Montana Outdoors

June 19, 2010


Filed under: Wildflowers — Tags: , , , , , — montucky @ 9:30 pm

This evening there were Harebells blooming at Munson Creek and I was able to get a few photos just before the rain started to hit the trail. They seem to be blooming quite early this year.

Common Harebell

Common Harebell

Common HarebellCommon Harebell, Campanula rotundafolia, Bluebells of Scotland


  1. Lovely photos! I had these in wedding bouquet (picked from my garden, along with daisies and roses.) I transplanted some into my new flower beds last fall, but no blooms yet this year.


    Comment by kateri — June 20, 2010 @ 9:29 am

    • They are beautiful little flowers and I see them in lots of places including some high country where I wouldn’t have expected them. Never thought of trying to transplant any to the flower beds.


      Comment by montucky — June 20, 2010 @ 9:43 am

  2. Munson Creek sounds like a wonderful destination, especially when the spring flowers are still there.



    Comment by knightofswords — June 20, 2010 @ 10:09 am

    • It’s a neat place. Lots of flowers, a beautiful little stream and good views from the upper reaches of the trail. It’s also steep enough that not many people go past the first mile or so.


      Comment by montucky — June 20, 2010 @ 9:27 pm

  3. Wow. That first shot is spectacular. I really like the motion and light to dark background.



    Comment by Jeff Lynch — June 20, 2010 @ 10:43 am

    • That was a kind of strange shot. The background is the sun setting through light clouds and I used exposure bias of -1.0 EV to tame it down a bit then flash, compensated at -.7 EV to keep the blossom. Thought it would be worth a try!


      Comment by montucky — June 20, 2010 @ 9:34 pm

  4. That first photo is breathtaking. Glad to hear that it’s been a wet June (like old times).


    Comment by Maureen — June 20, 2010 @ 11:05 am

    • Thanks Maureen. As far as I’m concerned, this month has been a dream. A good amount of rain with a few breaks in between for sunny days. Nights in the 40’s and even the sunny days still in the 70’s. Now it it would stay that way all year!


      Comment by montucky — June 20, 2010 @ 9:36 pm

  5. Very pretty! I’m such a sucker for purple! 🙂


    Comment by Barbara — June 20, 2010 @ 11:47 am

    • I remember that. I bet you would like these flowers because their color varies from plant to plant, from deep color to light and from a dark blue to a rather reddish blue. Their petals are thin enough that a little light behind them changes their appearance as well.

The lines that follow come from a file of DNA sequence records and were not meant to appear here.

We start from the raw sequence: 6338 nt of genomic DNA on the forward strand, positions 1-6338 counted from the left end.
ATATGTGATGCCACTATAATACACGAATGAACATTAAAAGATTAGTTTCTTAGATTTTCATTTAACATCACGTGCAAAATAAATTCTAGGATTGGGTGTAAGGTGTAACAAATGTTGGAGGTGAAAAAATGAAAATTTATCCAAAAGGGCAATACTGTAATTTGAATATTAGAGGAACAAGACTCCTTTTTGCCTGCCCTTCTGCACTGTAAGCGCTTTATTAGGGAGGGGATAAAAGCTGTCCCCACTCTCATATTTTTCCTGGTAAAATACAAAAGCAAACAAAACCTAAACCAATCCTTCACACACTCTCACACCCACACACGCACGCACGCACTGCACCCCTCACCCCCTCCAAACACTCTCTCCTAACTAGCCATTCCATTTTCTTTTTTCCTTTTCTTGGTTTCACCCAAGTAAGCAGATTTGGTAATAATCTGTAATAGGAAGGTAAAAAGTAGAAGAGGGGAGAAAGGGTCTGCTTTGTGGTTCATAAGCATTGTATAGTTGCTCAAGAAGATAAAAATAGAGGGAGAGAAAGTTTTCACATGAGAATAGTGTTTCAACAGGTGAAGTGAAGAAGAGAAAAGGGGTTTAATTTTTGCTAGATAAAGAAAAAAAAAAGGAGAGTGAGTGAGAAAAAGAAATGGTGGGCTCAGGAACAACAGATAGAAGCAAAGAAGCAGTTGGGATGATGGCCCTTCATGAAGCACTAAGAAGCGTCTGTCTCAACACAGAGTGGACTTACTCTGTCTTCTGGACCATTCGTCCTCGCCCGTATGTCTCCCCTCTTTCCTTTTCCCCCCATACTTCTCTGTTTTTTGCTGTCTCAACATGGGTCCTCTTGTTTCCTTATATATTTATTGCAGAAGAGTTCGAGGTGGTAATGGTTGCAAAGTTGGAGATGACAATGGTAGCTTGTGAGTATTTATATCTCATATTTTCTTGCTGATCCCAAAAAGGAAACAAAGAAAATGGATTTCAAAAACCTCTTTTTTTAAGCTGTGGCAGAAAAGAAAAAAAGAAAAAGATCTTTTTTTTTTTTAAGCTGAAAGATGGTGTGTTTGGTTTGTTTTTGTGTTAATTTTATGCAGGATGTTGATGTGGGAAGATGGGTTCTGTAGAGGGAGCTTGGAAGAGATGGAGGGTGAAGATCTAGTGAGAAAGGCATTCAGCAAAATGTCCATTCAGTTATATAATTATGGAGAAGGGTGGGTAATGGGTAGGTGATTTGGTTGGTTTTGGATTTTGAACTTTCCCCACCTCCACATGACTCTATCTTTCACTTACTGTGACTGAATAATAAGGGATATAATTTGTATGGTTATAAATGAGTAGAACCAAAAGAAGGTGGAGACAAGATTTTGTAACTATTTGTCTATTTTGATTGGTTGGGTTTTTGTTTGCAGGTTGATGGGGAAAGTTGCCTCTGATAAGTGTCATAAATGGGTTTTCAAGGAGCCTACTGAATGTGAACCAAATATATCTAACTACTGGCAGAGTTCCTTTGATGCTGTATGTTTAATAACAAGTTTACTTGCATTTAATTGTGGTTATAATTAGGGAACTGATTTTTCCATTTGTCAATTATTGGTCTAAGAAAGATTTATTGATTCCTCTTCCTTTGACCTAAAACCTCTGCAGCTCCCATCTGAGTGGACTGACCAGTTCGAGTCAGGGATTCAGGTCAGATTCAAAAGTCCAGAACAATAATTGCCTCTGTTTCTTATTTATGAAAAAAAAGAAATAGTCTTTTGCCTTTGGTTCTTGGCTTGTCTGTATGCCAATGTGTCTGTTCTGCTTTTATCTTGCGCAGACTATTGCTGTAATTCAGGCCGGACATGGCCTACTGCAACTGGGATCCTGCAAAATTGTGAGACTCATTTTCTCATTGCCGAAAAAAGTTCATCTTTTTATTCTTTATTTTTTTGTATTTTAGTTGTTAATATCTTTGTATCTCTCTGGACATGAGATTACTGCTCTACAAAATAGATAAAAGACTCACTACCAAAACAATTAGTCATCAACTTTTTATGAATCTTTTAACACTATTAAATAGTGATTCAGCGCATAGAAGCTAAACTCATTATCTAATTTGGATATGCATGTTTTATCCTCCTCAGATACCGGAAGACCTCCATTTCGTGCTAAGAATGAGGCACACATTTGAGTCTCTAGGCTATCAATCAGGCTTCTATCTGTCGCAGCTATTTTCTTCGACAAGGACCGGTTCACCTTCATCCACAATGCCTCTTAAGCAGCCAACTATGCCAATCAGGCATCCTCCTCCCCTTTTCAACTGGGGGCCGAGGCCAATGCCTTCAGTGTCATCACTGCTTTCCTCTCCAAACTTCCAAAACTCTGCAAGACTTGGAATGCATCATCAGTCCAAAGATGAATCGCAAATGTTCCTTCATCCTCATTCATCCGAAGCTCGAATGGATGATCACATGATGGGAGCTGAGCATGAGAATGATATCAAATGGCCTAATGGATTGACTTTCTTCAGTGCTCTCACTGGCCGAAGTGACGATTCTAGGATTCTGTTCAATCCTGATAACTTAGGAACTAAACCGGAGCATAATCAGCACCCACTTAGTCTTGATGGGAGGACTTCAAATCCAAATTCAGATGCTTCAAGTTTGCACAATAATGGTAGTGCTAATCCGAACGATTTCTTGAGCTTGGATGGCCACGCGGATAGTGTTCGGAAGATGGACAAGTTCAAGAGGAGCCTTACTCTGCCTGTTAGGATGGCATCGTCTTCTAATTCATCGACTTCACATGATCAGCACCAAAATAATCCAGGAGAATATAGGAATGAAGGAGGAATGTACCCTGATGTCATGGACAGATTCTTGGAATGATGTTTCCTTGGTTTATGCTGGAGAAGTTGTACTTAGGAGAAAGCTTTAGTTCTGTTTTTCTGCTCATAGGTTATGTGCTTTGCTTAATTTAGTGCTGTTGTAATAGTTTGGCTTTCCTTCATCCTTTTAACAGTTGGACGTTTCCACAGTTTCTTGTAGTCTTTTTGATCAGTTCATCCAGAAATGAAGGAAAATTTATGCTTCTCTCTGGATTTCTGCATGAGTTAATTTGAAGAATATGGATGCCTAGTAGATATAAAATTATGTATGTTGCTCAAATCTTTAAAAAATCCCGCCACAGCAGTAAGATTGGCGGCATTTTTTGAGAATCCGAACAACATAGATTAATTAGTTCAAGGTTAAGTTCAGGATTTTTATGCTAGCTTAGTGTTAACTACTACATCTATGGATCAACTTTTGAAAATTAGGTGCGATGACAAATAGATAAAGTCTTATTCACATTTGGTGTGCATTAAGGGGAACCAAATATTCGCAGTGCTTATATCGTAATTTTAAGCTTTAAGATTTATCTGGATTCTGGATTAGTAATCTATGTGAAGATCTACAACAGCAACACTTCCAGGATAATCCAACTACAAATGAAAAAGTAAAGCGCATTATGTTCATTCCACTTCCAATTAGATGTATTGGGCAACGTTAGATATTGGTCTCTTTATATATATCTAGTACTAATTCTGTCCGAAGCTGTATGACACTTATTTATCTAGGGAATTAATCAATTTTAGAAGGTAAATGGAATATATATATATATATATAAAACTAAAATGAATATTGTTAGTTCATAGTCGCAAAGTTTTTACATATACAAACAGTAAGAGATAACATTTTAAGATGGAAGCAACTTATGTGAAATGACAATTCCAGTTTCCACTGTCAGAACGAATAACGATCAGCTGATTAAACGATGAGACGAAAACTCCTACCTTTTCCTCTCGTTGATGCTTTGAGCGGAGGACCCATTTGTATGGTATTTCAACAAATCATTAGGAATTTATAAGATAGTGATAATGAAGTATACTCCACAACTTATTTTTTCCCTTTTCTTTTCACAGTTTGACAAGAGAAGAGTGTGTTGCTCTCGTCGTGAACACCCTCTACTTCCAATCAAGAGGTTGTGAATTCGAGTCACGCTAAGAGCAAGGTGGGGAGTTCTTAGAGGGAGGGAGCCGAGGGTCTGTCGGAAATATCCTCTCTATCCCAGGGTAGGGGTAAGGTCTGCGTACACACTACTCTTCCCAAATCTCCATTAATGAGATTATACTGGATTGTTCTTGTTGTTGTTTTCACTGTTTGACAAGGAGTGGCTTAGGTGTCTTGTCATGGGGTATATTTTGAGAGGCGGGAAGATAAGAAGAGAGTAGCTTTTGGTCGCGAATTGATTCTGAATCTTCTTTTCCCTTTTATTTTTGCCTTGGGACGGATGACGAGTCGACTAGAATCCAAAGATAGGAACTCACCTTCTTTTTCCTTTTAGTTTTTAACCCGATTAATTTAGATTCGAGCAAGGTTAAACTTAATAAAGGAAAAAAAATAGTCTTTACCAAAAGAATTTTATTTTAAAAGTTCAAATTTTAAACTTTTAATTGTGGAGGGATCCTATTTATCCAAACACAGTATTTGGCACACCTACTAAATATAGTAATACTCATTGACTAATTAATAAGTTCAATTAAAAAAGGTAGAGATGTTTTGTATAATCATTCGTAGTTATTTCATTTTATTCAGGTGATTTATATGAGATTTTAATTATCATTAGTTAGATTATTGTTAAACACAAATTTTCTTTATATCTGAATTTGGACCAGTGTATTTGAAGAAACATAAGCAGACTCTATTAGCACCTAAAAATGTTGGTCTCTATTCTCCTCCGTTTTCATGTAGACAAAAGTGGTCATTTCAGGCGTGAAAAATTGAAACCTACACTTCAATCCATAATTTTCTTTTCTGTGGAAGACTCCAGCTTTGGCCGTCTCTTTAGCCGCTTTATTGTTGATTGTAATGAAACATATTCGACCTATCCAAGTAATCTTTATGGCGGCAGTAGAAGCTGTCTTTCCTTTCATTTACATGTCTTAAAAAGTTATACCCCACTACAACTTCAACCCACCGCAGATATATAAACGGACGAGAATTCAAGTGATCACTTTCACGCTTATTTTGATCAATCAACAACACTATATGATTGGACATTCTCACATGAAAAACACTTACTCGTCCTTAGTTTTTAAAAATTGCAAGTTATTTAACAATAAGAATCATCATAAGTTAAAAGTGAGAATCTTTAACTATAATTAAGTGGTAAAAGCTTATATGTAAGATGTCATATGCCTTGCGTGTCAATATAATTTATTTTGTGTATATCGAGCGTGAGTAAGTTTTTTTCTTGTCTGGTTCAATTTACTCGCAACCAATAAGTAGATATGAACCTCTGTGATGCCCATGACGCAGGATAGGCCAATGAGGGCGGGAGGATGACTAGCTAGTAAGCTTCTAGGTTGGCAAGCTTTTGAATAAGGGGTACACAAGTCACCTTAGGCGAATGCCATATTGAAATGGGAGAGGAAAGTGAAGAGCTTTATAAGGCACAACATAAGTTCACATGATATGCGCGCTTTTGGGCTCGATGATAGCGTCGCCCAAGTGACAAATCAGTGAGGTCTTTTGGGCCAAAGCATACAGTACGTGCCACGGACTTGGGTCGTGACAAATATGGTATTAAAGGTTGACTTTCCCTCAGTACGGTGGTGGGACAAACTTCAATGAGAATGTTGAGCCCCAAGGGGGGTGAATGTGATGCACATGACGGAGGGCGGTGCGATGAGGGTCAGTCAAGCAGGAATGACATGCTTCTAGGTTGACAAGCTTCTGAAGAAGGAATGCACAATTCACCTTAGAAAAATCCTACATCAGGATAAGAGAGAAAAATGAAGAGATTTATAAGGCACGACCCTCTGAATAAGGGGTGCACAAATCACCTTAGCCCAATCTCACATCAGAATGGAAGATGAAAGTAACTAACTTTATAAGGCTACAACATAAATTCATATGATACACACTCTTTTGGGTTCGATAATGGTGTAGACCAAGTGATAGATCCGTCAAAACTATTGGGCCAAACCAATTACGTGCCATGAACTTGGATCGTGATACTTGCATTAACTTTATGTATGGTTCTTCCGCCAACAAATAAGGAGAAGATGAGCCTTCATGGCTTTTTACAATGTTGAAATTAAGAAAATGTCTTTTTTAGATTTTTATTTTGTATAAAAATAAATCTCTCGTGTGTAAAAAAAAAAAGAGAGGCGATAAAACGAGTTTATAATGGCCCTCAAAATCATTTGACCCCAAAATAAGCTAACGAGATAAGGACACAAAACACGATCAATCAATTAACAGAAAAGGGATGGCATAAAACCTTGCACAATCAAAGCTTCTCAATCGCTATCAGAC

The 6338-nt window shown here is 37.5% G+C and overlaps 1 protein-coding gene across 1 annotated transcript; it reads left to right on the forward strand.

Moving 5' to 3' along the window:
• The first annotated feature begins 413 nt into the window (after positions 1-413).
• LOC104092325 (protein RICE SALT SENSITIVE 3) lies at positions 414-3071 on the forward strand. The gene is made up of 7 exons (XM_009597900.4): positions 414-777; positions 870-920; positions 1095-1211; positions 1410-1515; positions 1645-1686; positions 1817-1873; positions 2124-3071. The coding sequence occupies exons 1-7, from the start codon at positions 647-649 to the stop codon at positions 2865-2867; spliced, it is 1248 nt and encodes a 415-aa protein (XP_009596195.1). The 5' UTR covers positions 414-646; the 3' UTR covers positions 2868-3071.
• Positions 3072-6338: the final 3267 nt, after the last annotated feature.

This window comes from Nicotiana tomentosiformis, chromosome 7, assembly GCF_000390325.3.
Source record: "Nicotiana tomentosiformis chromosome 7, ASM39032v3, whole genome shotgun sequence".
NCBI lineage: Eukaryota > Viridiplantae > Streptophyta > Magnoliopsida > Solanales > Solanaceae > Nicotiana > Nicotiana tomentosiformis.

Comment by montucky — June 20, 2010 @ 9:40 pm

  6. I have something called Bell Flower (Campanula persicifolia ) in my garden that look a lot like this. It isn’t blooming yet, but I consider it one of the prettiest flowers I have started from seed. I’ll bet they are stunning in the wild.


    Comment by sandy — June 20, 2010 @ 11:52 am

    • I’m not familiar with that species, but yes, this one can be stunning and it’s surprising where they can be found, from fairly moist creek canyons (where these were) to very dry but shady hillsides at higher elevations.


      Comment by montucky — June 20, 2010 @ 9:49 pm

  7. Lovely, delicate flower. I really like the dream-like surreal 1st photo.


    Comment by Anna — June 20, 2010 @ 3:00 pm

    • They are very delicate and seem to have their own moods. I like that photo too. I tried several times to get that shot with different setups. There were two others that I also liked, but I thought that one was the nicest.


      Comment by montucky — June 20, 2010 @ 9:53 pm

  8. I haven’t see Harebells for years. Lovely.


    Comment by absurdoldbird — June 20, 2010 @ 7:04 pm

    • I’ve seen them called “Bluebells of Scotland” and so I thought they might grow on your side of the pond also. They are beautiful in our pine and fir forests.


      Comment by montucky — June 20, 2010 @ 9:55 pm

  9. Gorgeous shots, very arty.


    Comment by Candace — June 22, 2010 @ 9:48 pm

  10. Stunning photographs of the little beauties!


    Comment by kcjewel — June 27, 2010 @ 8:33 pm

  11. Nice pictures. I believe the species name ends in an “a” though, not an “o”.


    Comment by Kim Birck — July 8, 2010 @ 11:02 am

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